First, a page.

Big things are coming from the Aiken County Parks, Recreation and Tourism Department starting this budget year, according to Assistant County Administrator Brian Sanders.

Aiken County Parks:

Staffed Parks:

- Aiken County Recreation Center

- Boyd Pond Park

- Harrison-Caver Park

- Roy Warner Memorial Mark

- Listine Gunter Courtney Senior Center

Satellite Parks (unstaffed):

- Veterans Park and White Pond Community Center

- Earnest Weaver Park

- Beech Island, SC Area Parks

- Belvedere, SC Parks

- Horse Creek Area Parks

- Boating and Fishing in Aiken County

- According to the Aiken County website (

A little more than a year ago, the County contracted with Clemson University’s Department of Parks, Recreation and Tourism Management to develop a master plan for recreation, with a purpose to give the County recommendations to better serve the community.

The plan showed the County ranked last in per capita recreation funding compared to other counties with recreation departments in the state. Dr. Bob Brookover, director of Clemson’s Institute for Tourism Research and Development, said, since a year ago, the per capita funding numbers have stayed about the same.

The department can spend between $20,000 to $40,000 on maintaining parks, but developing them can range depending on available grants and sales tax.

“Our sales tax program generally funds, depending the type of work we do, from five to seven years,” Sanders said. “The first year we may not have any projects, but then year three it could be all over the board. We use sales tax money and grants, and it doesn’t always work fast, but it works.”

Aiken County spends $8.61 per capita on recreation, which a year ago was most comparable to Florence County which spends $12.90 per capita on recreational needs.

Brookover told Aiken Standard that the City of Aiken spends about $150 per capita on recreation, while the City of North Augusta spends about $152 per capita.

To make up for the funding disparity, Brookover recommended the County divvy up some of its smaller and less-used recreational resources, or even contract with other entities to operate and maintain certain facilities.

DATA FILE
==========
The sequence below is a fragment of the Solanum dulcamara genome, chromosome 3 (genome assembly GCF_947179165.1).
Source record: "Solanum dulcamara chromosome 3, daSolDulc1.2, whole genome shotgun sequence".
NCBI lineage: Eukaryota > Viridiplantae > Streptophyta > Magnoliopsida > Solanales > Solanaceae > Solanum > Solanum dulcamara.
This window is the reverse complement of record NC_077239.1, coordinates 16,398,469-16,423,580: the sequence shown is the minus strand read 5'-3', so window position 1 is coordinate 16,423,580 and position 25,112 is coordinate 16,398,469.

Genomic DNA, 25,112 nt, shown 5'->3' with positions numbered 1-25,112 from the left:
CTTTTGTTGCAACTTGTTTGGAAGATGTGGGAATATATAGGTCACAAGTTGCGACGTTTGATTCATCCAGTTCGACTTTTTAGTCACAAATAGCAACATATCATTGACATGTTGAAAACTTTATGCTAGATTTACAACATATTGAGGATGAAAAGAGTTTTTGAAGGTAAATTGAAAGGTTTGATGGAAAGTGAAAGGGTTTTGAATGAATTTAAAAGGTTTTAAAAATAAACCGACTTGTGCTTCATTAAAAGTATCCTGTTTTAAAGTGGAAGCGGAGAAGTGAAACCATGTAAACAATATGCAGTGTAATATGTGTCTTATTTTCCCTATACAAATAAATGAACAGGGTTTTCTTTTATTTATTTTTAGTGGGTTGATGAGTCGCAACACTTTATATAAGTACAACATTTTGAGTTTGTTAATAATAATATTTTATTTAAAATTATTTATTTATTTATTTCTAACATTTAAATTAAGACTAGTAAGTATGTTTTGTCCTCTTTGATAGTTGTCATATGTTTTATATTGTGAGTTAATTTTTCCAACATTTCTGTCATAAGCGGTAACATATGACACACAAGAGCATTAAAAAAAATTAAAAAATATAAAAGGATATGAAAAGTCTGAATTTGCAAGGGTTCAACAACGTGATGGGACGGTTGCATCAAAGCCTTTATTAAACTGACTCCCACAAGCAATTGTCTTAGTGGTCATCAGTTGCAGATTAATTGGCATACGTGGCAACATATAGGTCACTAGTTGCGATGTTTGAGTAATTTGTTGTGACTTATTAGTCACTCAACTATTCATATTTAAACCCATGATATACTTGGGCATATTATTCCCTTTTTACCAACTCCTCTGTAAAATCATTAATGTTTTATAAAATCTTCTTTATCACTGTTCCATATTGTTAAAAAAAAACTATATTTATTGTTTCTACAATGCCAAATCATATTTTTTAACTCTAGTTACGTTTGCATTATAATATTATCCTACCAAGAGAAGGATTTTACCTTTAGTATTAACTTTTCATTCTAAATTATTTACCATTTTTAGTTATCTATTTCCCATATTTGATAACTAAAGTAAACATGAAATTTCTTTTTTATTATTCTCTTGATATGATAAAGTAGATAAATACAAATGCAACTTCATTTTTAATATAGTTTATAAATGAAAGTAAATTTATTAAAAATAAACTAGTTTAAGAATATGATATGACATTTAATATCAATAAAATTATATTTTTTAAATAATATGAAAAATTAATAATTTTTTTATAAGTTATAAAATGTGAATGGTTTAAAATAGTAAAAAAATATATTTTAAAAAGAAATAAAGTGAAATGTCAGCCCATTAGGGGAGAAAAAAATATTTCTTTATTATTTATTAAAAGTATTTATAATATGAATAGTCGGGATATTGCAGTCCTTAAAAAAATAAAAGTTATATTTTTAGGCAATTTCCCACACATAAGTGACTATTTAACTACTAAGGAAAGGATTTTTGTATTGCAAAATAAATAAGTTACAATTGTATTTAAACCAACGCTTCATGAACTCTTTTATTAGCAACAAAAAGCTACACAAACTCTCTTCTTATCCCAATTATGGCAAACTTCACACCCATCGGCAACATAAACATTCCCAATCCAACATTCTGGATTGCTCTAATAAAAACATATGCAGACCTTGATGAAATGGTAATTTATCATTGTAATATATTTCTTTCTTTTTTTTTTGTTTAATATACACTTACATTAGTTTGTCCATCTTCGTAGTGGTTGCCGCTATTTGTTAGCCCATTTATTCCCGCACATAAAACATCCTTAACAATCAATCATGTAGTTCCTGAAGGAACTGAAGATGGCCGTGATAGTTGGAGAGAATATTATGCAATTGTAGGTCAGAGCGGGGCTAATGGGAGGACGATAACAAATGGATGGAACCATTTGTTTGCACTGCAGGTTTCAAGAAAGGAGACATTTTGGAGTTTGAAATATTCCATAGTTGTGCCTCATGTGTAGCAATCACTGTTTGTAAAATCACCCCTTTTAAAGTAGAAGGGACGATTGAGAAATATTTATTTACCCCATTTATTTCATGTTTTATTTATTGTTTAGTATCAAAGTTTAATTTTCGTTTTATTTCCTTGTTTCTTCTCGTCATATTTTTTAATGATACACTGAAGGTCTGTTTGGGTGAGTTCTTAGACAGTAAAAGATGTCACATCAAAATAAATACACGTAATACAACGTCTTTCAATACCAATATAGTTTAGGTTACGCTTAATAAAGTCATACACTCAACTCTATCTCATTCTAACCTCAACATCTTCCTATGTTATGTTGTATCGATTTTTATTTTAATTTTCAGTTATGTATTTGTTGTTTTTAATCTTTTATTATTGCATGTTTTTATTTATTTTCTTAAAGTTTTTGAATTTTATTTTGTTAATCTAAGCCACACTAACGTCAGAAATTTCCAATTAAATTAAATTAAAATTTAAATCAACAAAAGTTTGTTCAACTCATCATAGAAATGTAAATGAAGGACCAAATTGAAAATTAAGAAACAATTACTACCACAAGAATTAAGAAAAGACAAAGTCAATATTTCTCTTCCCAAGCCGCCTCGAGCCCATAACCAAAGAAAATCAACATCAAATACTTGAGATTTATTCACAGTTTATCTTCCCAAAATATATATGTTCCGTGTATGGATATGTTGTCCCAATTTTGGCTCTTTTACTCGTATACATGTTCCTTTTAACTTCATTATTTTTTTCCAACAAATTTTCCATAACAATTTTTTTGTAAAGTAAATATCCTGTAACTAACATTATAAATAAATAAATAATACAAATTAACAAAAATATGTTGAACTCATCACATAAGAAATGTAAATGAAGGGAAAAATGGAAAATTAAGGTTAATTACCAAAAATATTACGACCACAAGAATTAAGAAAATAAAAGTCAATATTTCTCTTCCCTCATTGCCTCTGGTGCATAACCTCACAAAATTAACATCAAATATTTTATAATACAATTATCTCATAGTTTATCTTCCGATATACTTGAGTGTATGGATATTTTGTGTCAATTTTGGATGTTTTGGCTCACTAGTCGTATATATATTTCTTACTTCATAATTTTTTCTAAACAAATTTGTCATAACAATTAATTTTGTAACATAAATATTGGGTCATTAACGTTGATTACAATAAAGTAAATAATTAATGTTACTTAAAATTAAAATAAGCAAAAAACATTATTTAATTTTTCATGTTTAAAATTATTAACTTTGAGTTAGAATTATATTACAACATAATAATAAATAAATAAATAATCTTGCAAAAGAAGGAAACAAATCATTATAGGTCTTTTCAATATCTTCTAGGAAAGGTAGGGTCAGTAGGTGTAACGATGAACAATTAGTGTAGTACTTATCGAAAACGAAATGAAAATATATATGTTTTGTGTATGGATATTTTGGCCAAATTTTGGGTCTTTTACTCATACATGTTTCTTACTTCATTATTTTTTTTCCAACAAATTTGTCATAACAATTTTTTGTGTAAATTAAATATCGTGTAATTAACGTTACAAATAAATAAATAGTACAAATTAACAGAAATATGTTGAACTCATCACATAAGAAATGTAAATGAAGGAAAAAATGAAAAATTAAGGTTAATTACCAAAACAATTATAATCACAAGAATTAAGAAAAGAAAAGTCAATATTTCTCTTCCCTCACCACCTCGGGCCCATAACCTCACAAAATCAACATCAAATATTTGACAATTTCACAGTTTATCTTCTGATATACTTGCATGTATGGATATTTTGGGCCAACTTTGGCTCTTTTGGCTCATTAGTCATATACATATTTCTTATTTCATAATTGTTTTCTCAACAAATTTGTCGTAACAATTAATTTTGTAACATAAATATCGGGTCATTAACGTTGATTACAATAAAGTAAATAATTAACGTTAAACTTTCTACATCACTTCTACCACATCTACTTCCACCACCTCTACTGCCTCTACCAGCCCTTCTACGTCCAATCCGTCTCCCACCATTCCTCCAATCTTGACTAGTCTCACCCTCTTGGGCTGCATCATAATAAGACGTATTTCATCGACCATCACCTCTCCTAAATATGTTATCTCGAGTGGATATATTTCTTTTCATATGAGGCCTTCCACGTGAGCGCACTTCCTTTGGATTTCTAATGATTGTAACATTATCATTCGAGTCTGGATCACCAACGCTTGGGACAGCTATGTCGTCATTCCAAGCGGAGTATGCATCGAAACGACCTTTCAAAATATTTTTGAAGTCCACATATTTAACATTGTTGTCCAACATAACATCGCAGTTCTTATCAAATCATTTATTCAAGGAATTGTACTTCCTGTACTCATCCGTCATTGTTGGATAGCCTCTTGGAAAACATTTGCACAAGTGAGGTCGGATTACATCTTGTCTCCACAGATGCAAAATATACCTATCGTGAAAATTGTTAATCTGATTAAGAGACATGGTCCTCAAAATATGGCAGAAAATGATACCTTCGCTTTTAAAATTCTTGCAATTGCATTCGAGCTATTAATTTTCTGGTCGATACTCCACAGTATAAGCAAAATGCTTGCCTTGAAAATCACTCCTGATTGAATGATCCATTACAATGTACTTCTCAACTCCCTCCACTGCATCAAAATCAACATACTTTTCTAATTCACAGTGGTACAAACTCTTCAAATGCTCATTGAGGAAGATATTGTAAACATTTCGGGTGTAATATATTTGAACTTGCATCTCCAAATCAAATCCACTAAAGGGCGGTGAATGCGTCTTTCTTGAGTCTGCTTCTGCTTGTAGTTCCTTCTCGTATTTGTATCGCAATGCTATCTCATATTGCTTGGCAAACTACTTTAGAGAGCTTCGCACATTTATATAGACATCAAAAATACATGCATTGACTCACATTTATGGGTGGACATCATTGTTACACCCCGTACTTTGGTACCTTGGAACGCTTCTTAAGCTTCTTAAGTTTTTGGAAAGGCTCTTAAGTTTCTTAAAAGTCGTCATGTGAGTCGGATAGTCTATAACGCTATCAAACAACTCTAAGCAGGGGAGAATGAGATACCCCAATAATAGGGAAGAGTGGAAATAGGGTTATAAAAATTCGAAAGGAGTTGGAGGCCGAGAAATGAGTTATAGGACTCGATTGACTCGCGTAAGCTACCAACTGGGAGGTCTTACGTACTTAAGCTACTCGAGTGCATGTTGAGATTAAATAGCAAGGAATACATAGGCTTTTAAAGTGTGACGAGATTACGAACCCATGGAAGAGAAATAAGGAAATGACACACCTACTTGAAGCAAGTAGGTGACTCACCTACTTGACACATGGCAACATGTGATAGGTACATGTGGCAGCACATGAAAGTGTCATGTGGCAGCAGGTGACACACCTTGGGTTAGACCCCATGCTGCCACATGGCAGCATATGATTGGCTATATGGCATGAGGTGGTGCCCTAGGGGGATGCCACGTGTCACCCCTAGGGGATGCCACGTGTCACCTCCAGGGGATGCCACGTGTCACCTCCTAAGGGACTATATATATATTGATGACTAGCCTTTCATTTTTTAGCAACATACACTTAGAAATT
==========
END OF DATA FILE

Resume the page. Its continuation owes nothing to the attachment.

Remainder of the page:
Sanders said the County has gone from about 24 parks to 22 or 21, giving one back to Burnettown and another to Salley. He said the County plans on giving back three or four parks in the next two to three years to other entities.

During a past Council work session, a few Council members voiced concern about the maintenance of some of the smaller County parks. Council member Kathy Rawls said while the department has concentrated on the larger parks like Langley Pond, it might be time for the smaller parks to be taken over by communities.

“That happened in my area with Perry Park,” Rawls said. “There’s a push to try to give all these small parks back to the town or community that they were in so people there could take care of them and maintain them.”

Brookover also recommended the County develop a rebranding or marketing campaign for its more well-known resources, like Boyd Pond and Roy Warner Park.

Sanders said the County has retired its smiley-face logo and instead is using the current County seal to rebrand the department. However, the department is still looking to create a new, fun logo for all to enjoy. From a marketing standpoint, parks like Langley Pond have reaped marketing benefits, like hosting hundreds of visitors for the annual rowing Regatta.

Sanders said he understands the reality of funding for the department and what they can spend.

“We’re not sitting around satisfied, whining and moaning,” Sanders said. “One time the department was the pride of the County, and we will get there again.”

Maayan Schechter is the local government reporter with Aiken Standard.